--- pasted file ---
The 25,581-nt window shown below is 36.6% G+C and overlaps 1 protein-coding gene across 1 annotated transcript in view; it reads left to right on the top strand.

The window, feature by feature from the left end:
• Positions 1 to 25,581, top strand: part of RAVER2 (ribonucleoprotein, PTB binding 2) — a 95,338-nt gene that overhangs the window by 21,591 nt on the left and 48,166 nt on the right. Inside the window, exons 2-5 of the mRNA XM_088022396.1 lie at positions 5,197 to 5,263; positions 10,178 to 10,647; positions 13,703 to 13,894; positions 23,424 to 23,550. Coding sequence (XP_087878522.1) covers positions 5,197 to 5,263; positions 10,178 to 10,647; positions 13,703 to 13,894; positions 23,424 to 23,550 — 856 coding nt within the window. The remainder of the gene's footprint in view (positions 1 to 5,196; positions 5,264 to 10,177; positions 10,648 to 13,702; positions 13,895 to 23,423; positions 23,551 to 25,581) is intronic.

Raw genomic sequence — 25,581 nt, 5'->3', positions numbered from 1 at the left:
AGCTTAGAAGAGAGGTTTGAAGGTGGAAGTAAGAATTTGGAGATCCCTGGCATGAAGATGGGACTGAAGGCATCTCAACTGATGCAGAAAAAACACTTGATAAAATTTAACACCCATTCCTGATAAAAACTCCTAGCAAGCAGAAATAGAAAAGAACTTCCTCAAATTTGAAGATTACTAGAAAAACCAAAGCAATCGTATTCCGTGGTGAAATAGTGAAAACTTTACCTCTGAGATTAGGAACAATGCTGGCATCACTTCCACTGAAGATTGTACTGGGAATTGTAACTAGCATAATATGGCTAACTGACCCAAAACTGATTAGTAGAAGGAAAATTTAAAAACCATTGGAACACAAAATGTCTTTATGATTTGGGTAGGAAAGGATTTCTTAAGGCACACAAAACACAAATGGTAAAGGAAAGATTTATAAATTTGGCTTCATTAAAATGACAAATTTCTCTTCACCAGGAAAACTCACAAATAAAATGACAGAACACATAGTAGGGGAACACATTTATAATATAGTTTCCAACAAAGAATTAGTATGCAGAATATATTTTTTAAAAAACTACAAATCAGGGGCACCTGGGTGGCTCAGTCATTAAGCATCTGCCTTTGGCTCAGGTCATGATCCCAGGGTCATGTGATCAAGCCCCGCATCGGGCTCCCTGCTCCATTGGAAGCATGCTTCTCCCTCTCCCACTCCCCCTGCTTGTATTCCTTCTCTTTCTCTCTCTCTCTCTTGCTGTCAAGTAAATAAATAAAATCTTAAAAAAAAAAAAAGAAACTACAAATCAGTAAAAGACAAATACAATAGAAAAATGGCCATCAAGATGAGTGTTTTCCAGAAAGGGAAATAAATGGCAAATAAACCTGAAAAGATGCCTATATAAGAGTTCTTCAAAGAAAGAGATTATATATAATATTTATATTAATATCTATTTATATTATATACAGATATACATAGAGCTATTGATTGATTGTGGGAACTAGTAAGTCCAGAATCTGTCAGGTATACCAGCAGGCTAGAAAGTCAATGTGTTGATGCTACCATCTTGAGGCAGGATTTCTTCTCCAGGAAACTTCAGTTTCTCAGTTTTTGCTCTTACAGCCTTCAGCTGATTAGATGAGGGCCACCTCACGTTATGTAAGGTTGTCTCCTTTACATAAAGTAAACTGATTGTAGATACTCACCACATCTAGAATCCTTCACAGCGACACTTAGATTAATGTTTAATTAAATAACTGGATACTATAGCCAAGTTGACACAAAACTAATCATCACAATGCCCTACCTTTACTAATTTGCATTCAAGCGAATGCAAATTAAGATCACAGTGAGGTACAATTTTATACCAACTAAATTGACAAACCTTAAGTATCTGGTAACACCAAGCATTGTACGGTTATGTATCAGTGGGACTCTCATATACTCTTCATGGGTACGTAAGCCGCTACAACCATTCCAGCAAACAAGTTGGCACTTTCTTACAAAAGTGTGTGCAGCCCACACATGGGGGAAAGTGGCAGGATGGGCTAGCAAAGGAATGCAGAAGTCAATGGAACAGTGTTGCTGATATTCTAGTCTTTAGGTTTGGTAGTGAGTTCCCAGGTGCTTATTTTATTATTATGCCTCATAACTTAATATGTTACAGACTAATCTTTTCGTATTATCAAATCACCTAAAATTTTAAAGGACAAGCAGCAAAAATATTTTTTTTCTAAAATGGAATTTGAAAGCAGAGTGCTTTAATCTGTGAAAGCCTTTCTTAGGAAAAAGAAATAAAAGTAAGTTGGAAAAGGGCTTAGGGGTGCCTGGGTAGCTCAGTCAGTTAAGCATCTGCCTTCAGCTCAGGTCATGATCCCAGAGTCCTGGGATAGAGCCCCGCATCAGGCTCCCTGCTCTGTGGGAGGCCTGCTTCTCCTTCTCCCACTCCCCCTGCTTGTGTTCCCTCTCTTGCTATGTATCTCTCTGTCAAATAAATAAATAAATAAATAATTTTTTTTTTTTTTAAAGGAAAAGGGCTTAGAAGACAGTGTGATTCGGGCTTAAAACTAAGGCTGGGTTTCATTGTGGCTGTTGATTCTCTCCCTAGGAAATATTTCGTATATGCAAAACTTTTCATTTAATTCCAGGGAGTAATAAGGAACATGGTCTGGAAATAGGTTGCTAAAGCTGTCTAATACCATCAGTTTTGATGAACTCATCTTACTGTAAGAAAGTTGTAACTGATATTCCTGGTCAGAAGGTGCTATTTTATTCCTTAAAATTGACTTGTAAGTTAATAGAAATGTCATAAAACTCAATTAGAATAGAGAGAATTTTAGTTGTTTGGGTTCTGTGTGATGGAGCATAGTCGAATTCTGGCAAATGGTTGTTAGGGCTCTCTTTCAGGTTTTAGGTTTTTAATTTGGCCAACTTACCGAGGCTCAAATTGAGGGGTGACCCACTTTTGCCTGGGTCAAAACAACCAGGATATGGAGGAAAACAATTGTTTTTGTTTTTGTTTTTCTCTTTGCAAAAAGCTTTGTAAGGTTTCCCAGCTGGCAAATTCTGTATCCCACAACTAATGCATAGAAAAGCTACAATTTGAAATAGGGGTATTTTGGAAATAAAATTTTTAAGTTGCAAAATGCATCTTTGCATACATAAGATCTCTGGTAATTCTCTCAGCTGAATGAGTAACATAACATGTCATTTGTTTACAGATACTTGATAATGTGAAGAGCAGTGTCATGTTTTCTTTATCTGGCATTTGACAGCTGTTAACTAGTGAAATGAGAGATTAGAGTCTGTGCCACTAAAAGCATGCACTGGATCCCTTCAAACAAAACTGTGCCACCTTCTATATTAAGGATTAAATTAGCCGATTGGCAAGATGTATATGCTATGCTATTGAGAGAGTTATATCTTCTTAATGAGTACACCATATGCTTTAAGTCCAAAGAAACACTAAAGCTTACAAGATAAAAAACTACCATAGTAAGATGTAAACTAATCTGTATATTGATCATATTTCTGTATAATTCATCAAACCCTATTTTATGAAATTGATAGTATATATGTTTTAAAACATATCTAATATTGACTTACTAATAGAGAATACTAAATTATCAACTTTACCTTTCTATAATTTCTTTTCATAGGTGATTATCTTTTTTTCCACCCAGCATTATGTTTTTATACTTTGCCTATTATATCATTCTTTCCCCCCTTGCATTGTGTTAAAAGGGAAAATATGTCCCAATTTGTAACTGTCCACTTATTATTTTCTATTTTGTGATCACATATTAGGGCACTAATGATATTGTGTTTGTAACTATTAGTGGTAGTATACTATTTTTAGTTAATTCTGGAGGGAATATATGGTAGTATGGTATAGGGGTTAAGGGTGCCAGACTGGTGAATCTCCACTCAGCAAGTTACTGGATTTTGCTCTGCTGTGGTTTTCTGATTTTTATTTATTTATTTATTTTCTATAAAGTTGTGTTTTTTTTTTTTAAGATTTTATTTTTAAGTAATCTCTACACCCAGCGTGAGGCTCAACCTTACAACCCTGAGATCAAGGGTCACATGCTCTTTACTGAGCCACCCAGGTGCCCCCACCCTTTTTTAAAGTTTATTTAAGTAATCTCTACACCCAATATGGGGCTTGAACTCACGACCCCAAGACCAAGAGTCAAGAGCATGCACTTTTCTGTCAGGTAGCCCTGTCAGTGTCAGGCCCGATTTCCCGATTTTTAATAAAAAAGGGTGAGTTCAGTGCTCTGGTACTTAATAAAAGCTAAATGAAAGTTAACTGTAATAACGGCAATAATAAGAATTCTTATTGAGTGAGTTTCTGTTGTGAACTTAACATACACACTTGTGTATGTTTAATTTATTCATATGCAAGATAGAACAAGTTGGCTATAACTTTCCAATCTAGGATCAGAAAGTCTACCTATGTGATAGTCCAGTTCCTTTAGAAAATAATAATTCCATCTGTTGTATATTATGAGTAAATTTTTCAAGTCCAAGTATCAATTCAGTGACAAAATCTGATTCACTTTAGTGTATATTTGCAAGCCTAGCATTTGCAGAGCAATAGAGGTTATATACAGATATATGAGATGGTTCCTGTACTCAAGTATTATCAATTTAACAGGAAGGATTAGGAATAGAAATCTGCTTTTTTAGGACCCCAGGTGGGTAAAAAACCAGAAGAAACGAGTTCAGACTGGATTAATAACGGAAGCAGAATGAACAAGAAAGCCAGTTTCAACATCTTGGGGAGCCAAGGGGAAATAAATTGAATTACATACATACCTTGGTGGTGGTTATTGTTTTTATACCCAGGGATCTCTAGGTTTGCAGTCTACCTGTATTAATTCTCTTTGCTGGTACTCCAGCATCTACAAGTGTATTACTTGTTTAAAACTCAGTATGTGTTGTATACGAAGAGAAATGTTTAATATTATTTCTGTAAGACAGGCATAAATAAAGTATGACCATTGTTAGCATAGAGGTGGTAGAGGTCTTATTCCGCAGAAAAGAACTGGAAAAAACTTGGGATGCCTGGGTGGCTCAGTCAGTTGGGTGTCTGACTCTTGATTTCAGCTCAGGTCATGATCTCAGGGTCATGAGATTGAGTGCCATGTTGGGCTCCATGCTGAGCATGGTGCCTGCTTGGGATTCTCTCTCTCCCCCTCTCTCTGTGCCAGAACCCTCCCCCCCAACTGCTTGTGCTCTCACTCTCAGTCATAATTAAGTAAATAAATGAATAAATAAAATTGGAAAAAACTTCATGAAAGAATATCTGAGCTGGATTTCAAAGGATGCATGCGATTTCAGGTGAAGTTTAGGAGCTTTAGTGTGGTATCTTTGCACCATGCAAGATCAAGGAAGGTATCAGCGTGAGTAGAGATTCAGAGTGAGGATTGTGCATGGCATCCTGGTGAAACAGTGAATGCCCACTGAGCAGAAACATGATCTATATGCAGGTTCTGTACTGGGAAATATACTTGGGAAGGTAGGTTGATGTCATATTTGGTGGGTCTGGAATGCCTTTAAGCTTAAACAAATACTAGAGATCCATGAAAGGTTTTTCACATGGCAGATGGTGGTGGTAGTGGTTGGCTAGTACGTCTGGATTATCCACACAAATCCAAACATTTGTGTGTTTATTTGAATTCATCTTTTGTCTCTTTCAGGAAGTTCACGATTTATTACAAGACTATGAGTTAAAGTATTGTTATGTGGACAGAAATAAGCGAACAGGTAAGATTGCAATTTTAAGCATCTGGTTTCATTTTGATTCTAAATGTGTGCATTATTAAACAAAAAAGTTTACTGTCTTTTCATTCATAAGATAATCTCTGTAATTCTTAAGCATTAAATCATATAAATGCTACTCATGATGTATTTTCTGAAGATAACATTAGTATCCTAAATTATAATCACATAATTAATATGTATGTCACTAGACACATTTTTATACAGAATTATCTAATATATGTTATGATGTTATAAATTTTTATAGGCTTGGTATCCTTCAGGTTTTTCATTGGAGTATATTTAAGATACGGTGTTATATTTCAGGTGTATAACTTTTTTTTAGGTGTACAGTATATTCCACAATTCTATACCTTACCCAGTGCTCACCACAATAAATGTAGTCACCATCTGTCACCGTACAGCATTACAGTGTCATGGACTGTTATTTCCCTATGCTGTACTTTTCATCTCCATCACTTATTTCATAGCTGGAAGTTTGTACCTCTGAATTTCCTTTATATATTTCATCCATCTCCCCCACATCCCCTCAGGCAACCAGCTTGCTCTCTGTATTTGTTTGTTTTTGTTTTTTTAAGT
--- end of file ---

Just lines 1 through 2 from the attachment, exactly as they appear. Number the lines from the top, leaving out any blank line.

The 25,581-nt window shown below is 36.6% G+C and overlaps 1 protein-coding gene across 1 annotated transcript in view; it reads left to right on the top strand.

The window, feature by feature from the left end: